Unintended consequences: holiday travel during the COVID-19 pandemic

COVID-19 related travel restrictions were imposed in China around the same time as major annual migrations. We show that restructuring of the travel network in response to restrictions was temporary, whilst holiday-related travel increased pressure on healthcare services with lower capacity.

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Holiday travel is often associated with fun and quality times with family and friends. In China, the largest holiday season is around the Lunar New Year, also called Chunyun (“spring migration”). Not only are there more travellers during this time, travel destinations are also different from the rest of the year, as those who work in large cities return home. The Chunyun of 2020 was projected to incur nearly three billion person-trips over a forty-day period. Unfortunately, this year’s Chunyun coincided with the beginning of the COVID-19 pandemic, and may have contributed to spreading the novel pathogen. 

To study the role of human mobility in COVID-19 transmission, we used travel data provided by Baidu (a Chinese technology company) which aggregates user locations to describe travel flows between prefectures. Human mobility is a suitable metric to study infectious disease dynamics as it is a proxy for how members from different communities interact with each other. In our recent study, we found that Chunyun may have contributed to early COVID-19 introduction in large cities like Beijing and Shanghai. The unique travel patterns during Chunyun also shifted COVID-19 disease burden to smaller cities, where the healthcare systems may be less able to support a temporary surge in local population in terms of caring or testing.

 Human mobility, under normal circumstances, is modulated by weekends and holidays. During the COVID-19 pandemic, non-pharmaceutical interventions designed to mitigate or suppress community transmissions have also affected human mobility in China and around the world. In London, the COVID-19 related remote working policies have increased activities around residential areas while decreasing activities around workplaces. Although COVID-19 policies have been easing over the past few months, changes in mobility have not yet recovered. We need to start considering the possibility that the COVID-19 pandemic has changed our lives in such a way that our behaviours may never return to the previous “normal”.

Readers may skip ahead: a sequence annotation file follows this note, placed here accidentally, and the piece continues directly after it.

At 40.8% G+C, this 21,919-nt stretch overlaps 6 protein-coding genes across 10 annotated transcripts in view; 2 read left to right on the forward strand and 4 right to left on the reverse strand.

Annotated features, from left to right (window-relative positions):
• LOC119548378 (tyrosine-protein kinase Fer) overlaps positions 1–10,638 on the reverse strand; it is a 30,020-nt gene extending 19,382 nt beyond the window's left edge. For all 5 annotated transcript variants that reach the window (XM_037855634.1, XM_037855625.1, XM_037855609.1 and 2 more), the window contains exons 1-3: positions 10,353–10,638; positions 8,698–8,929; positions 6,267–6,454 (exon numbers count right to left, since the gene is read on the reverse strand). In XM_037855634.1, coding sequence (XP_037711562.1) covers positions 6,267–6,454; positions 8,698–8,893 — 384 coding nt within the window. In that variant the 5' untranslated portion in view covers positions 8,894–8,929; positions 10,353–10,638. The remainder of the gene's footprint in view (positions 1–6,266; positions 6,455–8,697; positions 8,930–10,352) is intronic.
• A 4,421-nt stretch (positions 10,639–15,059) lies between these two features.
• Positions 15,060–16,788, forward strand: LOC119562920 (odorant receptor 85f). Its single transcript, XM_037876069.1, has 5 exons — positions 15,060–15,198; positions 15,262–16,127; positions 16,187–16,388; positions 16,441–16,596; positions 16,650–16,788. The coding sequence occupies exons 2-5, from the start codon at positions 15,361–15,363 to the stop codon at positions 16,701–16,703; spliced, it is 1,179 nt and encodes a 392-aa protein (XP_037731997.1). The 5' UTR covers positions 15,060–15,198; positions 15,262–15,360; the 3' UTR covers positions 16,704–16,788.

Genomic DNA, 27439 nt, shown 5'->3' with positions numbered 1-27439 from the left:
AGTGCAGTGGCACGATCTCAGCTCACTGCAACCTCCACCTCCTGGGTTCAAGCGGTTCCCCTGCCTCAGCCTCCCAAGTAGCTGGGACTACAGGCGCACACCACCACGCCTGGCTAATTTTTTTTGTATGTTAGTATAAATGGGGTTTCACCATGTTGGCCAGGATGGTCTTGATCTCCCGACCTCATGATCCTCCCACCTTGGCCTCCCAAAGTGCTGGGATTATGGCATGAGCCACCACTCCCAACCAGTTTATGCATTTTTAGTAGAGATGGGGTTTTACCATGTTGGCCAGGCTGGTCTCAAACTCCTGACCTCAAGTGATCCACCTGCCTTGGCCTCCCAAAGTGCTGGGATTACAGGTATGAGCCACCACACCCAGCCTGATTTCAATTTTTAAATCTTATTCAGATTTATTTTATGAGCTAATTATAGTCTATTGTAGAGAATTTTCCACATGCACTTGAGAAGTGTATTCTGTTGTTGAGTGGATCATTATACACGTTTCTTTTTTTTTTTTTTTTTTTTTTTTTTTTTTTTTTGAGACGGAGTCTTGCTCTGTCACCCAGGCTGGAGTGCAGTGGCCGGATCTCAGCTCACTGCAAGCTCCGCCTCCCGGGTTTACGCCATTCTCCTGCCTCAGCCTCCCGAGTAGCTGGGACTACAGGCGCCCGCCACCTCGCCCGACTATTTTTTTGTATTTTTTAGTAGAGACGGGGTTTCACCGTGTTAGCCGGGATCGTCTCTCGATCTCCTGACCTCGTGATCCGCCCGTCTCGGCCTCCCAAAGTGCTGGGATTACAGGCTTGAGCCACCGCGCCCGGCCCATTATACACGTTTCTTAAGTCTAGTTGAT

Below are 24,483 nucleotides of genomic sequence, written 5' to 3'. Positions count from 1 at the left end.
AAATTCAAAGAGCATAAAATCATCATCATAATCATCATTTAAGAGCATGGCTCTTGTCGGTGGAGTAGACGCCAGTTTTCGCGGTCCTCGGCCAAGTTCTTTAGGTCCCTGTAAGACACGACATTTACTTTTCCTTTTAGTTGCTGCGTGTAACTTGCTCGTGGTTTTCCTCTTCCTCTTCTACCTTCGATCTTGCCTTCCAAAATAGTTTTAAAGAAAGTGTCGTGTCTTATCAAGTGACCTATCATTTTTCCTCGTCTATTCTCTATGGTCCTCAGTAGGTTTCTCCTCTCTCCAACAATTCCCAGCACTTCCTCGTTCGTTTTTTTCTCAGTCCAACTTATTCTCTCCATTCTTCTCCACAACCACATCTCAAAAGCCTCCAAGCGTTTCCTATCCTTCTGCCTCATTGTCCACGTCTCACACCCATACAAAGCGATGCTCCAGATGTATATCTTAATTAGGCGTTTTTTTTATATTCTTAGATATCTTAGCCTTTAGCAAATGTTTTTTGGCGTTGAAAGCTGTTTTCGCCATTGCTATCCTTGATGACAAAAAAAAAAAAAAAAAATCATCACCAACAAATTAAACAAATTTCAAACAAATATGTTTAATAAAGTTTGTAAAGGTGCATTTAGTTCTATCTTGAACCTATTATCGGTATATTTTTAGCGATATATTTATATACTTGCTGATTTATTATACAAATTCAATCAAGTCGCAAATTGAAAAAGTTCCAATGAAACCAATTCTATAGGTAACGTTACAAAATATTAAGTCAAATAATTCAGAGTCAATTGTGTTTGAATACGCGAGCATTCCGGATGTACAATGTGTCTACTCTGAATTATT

The mobility data we used is only one of a wide range of movement data sources that allow researchers to study COVID-19. Data with even finer resolution is also made available by tech companies (e.g., Tencent, Facebook) and by telecommunication service providers. How mobility has contributed to disease transmission is only one of the many questions that we can answer with this data. Mobility data can also be used to assess the rate of compliance with non-pharmaceutical interventions (e.g., to what degree people stopped traveling after travel restrictions), and to understand if these interventions are effective (e.g., have travel restrictions effectively stop introducing infections to susceptible populations). New data availability has allowed us to answer questions in ways that were not  possible previously. Combining multiple sources of spatial data (e.g., cases, testing, phylogenetics, genomics, contacts) will increase this potential to answer challenging questions even further.

Photo: Wuhan City. Credit: Junping Fan, MD/ PUMC Hospital Dept of Pulmonary and Critical Care Medicine.

Hamish Gibbs

Research Assistant, London School of Hygiene and Tropical Medicine

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